Lake of Fire #1

by Aaron Reese on August 31, 2016

Written By Nathan Fairbairn

Art by Matt Smith

Published by Image Comics


Now is the time to capitalize on the popularity of Templars. They’re everywhere and seem capable of battling anything. The Assassin’s Creed franchise has slowly begun showing them in a more ambiguous and interesting light. James Purefoy donned the red cross for a Seven Samurai remake called Ironclad. Short film director James Bushe pitted a templar against the galaxy’s most famous hunter in his fan film Predator: Dark Ages. “Knight of the Cross” Michael Carpenter battles the forces of evil in the Dresden Files. Even with their current ubiquity, the Knights Templar haven’t worn out their welcome and it doesn’t look like Like of Fire is where their popularity will start fading. It’s a lot of fun.


The story begins with a traditional ragtag group of rejects that invariably populate stories like this. The unmerry band consists of the typical archetypes: a battle-hardened drunk, an over-zealous young knight, a well-respected nobleman who has to look out for said young knight, and the smarter young man who will probably live longer than most. But this comic ups the potential for internal conflict by including a grand inquisitor who sees heresy everywhere his eyes wander.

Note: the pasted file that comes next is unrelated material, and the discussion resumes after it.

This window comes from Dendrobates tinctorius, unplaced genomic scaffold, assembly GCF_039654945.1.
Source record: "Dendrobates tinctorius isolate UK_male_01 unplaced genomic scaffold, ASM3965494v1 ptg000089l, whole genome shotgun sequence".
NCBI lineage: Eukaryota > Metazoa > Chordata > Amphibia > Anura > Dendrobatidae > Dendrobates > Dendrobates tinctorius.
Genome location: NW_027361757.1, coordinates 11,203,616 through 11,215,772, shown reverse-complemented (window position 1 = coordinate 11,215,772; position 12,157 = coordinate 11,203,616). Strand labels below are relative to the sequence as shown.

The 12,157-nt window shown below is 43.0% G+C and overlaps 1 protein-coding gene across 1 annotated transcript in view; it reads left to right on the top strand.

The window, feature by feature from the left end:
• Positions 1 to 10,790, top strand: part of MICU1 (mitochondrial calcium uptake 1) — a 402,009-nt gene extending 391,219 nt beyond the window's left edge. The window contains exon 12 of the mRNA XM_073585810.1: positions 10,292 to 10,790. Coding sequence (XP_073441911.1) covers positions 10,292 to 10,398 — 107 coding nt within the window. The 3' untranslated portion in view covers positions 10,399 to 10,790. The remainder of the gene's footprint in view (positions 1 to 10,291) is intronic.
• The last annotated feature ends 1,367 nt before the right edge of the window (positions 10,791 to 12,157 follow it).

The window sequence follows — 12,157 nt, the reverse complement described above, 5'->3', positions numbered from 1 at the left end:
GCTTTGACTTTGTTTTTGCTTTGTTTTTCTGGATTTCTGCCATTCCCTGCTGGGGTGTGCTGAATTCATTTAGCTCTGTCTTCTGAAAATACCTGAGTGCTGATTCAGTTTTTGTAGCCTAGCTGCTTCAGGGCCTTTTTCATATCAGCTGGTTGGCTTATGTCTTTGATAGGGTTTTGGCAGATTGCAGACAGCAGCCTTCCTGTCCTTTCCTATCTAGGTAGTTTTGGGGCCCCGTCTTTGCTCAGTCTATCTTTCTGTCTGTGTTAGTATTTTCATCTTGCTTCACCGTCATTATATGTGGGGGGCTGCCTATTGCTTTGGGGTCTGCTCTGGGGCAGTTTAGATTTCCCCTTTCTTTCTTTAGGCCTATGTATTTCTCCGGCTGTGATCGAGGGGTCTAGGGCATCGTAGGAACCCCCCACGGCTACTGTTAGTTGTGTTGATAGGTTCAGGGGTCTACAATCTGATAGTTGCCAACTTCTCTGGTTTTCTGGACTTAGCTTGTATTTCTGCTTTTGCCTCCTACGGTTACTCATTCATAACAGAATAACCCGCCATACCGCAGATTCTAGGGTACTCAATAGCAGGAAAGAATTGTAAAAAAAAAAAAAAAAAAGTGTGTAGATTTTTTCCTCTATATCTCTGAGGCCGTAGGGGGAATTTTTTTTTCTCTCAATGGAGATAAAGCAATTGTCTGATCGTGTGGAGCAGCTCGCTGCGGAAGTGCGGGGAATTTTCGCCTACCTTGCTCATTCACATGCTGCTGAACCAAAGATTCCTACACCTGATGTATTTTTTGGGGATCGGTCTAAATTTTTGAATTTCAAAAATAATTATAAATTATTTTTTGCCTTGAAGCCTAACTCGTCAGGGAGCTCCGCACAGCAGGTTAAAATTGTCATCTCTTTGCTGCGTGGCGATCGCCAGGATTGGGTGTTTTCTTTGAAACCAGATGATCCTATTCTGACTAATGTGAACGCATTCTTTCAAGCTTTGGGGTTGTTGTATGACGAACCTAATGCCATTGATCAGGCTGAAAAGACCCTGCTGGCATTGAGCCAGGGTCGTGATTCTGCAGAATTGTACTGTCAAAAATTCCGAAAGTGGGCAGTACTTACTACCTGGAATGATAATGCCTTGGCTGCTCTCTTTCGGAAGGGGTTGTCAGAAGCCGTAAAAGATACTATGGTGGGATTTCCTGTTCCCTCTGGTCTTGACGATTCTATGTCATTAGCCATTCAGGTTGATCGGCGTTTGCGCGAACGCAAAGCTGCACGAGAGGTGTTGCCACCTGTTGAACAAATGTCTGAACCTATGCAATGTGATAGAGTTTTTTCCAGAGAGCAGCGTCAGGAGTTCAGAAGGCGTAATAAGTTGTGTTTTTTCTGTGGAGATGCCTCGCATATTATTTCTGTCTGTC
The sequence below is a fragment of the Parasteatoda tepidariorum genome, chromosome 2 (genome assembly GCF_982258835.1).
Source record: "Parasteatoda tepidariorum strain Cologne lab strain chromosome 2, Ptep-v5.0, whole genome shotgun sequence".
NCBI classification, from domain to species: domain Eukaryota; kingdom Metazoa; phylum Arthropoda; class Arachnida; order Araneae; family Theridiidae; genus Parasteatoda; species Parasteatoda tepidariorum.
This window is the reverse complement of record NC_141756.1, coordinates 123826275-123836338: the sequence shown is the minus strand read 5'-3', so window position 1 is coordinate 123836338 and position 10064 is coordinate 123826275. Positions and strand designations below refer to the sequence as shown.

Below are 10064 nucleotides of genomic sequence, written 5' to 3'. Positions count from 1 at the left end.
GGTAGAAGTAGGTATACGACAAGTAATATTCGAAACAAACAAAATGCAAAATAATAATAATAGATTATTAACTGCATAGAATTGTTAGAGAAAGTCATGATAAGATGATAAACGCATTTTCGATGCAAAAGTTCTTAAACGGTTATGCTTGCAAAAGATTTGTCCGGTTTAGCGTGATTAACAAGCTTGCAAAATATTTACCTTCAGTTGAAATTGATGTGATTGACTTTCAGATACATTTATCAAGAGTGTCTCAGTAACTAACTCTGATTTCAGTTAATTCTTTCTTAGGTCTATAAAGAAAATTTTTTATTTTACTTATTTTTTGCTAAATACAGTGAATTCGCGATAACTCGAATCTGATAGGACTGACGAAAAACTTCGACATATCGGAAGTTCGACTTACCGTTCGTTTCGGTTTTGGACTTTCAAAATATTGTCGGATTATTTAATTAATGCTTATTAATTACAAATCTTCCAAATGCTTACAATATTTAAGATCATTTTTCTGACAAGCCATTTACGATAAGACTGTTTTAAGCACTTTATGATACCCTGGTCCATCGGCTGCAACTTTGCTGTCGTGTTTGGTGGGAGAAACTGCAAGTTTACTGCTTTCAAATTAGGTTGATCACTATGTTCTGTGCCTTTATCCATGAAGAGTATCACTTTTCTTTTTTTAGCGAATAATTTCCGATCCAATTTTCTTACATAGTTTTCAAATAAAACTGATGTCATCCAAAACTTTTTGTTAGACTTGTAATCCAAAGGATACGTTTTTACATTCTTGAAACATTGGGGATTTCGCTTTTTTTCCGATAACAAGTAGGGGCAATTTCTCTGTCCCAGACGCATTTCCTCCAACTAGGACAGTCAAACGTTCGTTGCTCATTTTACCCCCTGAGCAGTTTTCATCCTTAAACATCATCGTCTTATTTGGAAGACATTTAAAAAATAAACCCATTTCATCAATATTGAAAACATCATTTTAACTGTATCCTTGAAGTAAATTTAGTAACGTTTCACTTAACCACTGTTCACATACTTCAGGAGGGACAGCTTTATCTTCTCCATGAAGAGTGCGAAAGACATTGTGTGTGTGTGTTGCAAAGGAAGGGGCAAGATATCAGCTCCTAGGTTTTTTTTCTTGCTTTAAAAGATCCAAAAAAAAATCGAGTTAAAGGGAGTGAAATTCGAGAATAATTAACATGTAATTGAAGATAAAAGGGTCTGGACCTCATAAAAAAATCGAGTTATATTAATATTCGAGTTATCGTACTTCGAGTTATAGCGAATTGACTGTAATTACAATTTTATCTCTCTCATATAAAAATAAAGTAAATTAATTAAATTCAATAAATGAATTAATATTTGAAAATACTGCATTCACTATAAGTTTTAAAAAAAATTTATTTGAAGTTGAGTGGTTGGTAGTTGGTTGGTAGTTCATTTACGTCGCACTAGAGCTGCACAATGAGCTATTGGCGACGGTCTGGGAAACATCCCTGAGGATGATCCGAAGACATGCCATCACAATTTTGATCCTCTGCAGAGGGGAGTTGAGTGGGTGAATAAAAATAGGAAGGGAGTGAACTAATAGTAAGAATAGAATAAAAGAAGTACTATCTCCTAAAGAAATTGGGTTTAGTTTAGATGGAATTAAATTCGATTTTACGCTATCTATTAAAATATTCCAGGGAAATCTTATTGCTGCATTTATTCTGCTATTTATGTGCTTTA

The lord overseeing an important siege decided he’d rather not have his camp saddled with these disruptive rogues and cast the group off to the remote pyrenees to hunt for rumored heretics. No one takes the assignment seriously until the group runs into murderous alien monsters.


It makes sense to have aliens visit our little planet at some point in the past. It’s not like civilizations thousands or tens of thousands of years beyond our capabilities would wait until present day to do a fly by. Although, this horde of aliens seems like mindless killing machines that’s incapable of doing much except...killing.  Like in Alien, the horde is probably what forced the spacecraft to crash into the planet.


So far, the best parts of Lake of Fire are the conversations between the characters. No one is happy about their role in this story. No one. They have all drawn different lots in life and exist at different junctures on their path to the grave. Every conversation has the potential for argument. Besides the typical macho posturing about their self-importance, they sometimes argue about interesting things like religion or war. And they chop up aliens with swords. It’s the best of both worlds. Fairbairn has a good eye for balancing fun with characterization and Matt Smith's art is clean and effective.


People should definitely read this.

Our Score:


A Look Inside


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